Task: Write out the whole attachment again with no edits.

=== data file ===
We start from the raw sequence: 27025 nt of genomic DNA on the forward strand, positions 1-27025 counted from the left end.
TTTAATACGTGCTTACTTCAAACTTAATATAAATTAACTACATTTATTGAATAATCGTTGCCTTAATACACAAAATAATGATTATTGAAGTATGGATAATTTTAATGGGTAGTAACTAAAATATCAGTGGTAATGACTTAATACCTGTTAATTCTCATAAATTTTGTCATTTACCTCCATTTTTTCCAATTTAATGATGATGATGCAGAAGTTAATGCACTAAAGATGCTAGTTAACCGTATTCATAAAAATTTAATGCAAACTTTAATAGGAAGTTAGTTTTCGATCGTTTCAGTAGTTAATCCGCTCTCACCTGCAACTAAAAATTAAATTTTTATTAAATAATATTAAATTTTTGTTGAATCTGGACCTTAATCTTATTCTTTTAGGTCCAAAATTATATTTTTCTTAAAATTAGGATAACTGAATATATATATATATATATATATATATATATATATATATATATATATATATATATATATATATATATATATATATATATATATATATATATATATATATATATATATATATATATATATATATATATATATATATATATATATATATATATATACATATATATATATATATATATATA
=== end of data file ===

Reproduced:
We start from the raw sequence: 27025 nt of genomic DNA on the forward strand, positions 1-27025 counted from the left end.
TTTAATACGTGCTTACTTCAAACTTAATATAAATTAACTACATTTATTGAATAATCGTTGCCTTAATACACAAAATAATGATTATTGAAGTATGGATAATTTTAATGGGTAGTAACTAAAATATCAGTGGTAATGACTTAATACCTGTTAATTCTCATAAATTTTGTCATTTACCTCCATTTTTTCCAATTTAATGATGATGATGCAGAAGTTAATGCACTAAAGATGCTAGTTAACCGTATTCATAAAAATTTAATGCAAACTTTAATAGGAAGTTAGTTTTCGATCGTTTCAGTAGTTAATCCGCTCTCACCTGCAACTAAAAATTAAATTTTTATTAAATAATATTAAATTTTTGTTGAATCTGGACCTTAATCTTATTCTTTTAGGTCCAAAATTATATTTTTCTTAAAATTAGGATAACTGAATATATATATATATATATATATATATATATATATATATATATATATATATATATATATATATATATATATATATATATATATATATATATATATATATATATATATATATATATATATATATATATATATATATATATATATATATATATATACATATATATATATATATATATATA